Tuesday, February 19, 2013

Angel’s Well, Black Abbey, Kilkenny.

The Black Abbey, Kilkenny

Sometimes you come across a holy well that has either little or no information about it at all except in the memory of those who live nearby. Angel’s well is one such example, but after a long search and quite a few questions, in early July of 2012 I finally found an answer from a quiet monk in the Black Abbey in Kilkenny city.

The Abbey garden

The Black Abbey is a curious place with a name that conjures mystery and a certain solidity. It’s hidden behind houses, down a little back road and surrounded by the typical Medieval meandering and narrow streets that one associates with Medieval towns and cities like Kilkenny. It was originally built through the generosity of William Marshall, Earl of Pembroke, in 1225. It’s original structure was of a simple and plain stone abbey in a standard abbey shape, but a tower was added in 1507. The interior aspect has changed, with the tower rising above what is now the sanctuary which would originally have been the long choir. The south aisle (which runs adjacent to the nave) is the entrance and the now shortened choir is now the sanctuary. It’s an odd orientation that doesn’t quite work and sadly it’s interior feels a little out of sorts and somewhat patchy, with furnishings that are modern and simple and yet for some reason still don’t quite fit. It’s not at all helped by the sanctuary sporting a modern stained glass window which I didn’t find particular beautiful and is far too dominant a force in the building. The Black Abbey has clearly suffered much, not least during the dissolution of the monasteries during the reign of Henry VIII when the abbey was closed for period and used as a court house. In 1603 however, the citizens of Kilkenny staged a minor coup, and seized the abbey to return it to the Dominican Order. The future looked bright, but then Oliver Cromwell came along with his forces and did what he was best at in Ireland -  he sacked it and tore down the nave. The rest of the church suffered in this sacking too and the abbey was finally completely restored (minus its original sanctuary) in 1860.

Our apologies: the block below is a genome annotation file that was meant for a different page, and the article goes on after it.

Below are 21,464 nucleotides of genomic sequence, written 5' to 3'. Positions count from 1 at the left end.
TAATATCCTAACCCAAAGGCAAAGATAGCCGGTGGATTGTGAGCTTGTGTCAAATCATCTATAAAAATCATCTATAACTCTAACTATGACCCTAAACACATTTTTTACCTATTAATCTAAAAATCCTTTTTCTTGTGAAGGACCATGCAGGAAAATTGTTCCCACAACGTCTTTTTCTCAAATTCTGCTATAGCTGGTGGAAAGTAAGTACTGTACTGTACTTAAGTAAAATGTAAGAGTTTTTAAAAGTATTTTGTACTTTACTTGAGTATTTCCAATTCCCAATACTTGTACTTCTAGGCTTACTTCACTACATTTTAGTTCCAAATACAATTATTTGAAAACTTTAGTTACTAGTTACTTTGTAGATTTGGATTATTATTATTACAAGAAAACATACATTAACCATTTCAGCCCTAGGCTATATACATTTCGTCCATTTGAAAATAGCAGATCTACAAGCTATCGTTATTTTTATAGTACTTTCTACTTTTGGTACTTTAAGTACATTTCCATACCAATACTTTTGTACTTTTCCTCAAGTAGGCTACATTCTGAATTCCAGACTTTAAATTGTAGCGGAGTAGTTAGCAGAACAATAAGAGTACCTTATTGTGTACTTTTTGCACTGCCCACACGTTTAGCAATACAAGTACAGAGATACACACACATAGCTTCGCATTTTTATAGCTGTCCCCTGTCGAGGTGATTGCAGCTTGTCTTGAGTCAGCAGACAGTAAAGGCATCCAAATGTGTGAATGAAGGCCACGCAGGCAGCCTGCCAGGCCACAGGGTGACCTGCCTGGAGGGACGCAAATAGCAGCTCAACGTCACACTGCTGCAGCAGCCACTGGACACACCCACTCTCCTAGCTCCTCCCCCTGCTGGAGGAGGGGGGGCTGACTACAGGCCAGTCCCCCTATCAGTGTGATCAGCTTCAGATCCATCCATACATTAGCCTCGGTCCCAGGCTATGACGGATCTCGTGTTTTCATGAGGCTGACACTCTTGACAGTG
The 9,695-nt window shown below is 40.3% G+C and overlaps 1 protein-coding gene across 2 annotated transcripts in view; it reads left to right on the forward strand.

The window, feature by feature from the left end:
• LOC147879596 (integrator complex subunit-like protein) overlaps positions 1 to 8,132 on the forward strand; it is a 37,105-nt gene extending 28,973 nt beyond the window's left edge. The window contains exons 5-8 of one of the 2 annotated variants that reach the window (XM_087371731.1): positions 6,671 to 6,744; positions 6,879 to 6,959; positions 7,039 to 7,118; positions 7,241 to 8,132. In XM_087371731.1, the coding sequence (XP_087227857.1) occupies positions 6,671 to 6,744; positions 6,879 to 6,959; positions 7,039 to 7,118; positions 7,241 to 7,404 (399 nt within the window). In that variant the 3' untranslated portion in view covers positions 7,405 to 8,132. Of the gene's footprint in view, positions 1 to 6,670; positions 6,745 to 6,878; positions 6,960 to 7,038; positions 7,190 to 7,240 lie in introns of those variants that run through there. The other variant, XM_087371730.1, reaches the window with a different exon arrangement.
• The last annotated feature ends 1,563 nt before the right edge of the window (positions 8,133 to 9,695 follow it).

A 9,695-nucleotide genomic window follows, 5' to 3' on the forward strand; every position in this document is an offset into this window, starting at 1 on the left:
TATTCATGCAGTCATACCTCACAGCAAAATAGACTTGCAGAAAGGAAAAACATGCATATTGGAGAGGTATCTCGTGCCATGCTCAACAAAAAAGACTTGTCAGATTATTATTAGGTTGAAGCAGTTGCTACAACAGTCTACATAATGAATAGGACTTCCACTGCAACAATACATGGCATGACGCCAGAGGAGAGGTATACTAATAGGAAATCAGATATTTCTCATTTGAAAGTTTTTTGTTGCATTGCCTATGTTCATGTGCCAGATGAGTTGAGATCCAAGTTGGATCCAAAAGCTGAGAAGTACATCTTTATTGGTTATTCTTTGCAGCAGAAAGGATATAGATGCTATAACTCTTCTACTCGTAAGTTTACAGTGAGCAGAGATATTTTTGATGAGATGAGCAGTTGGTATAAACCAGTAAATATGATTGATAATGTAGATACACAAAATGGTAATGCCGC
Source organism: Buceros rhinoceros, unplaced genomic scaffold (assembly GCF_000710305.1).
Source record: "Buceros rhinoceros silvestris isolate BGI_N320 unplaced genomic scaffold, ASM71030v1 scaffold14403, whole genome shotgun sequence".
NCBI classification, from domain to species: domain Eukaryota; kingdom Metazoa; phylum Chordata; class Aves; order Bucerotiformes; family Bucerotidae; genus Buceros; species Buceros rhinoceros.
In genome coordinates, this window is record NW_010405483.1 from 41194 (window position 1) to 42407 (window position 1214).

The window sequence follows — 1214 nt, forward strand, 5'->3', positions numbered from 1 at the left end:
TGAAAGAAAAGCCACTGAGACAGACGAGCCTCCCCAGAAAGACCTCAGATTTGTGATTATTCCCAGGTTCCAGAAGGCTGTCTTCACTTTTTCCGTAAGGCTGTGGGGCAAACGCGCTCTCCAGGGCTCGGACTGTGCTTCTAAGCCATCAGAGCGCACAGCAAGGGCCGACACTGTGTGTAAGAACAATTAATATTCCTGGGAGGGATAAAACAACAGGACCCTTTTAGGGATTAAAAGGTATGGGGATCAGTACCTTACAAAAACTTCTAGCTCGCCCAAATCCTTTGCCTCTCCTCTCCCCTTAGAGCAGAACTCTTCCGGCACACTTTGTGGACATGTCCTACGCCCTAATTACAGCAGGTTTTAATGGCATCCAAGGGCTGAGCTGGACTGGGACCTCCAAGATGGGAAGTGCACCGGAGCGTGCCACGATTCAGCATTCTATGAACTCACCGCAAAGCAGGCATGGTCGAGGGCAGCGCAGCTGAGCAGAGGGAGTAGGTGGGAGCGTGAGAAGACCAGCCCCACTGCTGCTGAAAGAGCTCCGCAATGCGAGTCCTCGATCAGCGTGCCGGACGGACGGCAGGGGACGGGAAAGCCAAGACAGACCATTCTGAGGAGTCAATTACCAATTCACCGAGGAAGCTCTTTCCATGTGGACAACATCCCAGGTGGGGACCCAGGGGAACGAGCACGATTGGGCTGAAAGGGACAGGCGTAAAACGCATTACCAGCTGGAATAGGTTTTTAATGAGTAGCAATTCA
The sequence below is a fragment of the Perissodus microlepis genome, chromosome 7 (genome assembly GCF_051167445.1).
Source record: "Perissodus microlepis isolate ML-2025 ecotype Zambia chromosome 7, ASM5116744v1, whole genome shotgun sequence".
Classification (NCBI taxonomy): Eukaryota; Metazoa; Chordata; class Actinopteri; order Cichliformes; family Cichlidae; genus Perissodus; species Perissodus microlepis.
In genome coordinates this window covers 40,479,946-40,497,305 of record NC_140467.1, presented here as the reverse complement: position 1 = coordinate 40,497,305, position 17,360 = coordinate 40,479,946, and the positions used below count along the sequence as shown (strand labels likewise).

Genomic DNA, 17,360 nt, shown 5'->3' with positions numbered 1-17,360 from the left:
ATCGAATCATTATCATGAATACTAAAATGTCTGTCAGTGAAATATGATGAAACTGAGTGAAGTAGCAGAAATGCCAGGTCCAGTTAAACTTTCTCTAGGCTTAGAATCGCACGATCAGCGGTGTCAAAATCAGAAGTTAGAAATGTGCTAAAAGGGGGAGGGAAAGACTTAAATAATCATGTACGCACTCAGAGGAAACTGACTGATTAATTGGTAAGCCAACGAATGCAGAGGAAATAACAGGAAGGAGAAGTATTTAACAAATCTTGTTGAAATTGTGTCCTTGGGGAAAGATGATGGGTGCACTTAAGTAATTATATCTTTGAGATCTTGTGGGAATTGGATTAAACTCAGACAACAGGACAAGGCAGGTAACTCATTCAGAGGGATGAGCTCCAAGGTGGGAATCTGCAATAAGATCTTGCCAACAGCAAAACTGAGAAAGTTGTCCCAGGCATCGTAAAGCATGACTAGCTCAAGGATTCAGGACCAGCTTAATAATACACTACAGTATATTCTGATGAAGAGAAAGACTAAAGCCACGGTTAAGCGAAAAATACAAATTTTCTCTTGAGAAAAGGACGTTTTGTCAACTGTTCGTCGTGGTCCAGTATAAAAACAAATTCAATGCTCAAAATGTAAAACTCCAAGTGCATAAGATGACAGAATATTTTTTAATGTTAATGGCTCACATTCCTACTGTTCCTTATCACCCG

The carving of the Holy Trinity